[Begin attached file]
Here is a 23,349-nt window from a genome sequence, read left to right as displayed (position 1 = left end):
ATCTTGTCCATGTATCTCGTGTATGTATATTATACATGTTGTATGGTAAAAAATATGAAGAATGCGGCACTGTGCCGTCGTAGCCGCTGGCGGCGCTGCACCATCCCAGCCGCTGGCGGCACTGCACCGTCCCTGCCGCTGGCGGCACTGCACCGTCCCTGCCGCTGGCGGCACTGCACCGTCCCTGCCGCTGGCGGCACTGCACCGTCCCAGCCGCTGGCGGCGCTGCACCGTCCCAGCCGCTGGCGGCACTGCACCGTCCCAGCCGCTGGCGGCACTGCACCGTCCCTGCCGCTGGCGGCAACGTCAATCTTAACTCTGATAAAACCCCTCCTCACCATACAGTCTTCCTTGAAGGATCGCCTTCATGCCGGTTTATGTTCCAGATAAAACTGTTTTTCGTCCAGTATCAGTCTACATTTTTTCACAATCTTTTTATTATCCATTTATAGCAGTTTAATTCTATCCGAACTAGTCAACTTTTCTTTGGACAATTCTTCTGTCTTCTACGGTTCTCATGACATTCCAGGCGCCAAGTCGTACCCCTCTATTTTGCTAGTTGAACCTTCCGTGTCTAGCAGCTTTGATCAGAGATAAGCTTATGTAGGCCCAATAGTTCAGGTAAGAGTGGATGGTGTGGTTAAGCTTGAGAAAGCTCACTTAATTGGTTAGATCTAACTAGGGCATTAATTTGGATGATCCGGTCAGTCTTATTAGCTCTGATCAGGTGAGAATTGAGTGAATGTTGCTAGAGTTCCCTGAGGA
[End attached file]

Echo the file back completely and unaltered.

Here is a 23,349-nt window from a genome sequence, read left to right as displayed (position 1 = left end):
ATCTTGTCCATGTATCTCGTGTATGTATATTATACATGTTGTATGGTAAAAAATATGAAGAATGCGGCACTGTGCCGTCGTAGCCGCTGGCGGCGCTGCACCATCCCAGCCGCTGGCGGCACTGCACCGTCCCTGCCGCTGGCGGCACTGCACCGTCCCTGCCGCTGGCGGCACTGCACCGTCCCTGCCGCTGGCGGCACTGCACCGTCCCAGCCGCTGGCGGCGCTGCACCGTCCCAGCCGCTGGCGGCACTGCACCGTCCCAGCCGCTGGCGGCACTGCACCGTCCCTGCCGCTGGCGGCAACGTCAATCTTAACTCTGATAAAACCCCTCCTCACCATACAGTCTTCCTTGAAGGATCGCCTTCATGCCGGTTTATGTTCCAGATAAAACTGTTTTTCGTCCAGTATCAGTCTACATTTTTTCACAATCTTTTTATTATCCATTTATAGCAGTTTAATTCTATCCGAACTAGTCAACTTTTCTTTGGACAATTCTTCTGTCTTCTACGGTTCTCATGACATTCCAGGCGCCAAGTCGTACCCCTCTATTTTGCTAGTTGAACCTTCCGTGTCTAGCAGCTTTGATCAGAGATAAGCTTATGTAGGCCCAATAGTTCAGGTAAGAGTGGATGGTGTGGTTAAGCTTGAGAAAGCTCACTTAATTGGTTAGATCTAACTAGGGCATTAATTTGGATGATCCGGTCAGTCTTATTAGCTCTGATCAGGTGAGAATTGAGTGAATGTTGCTAGAGTTCCCTGAGGA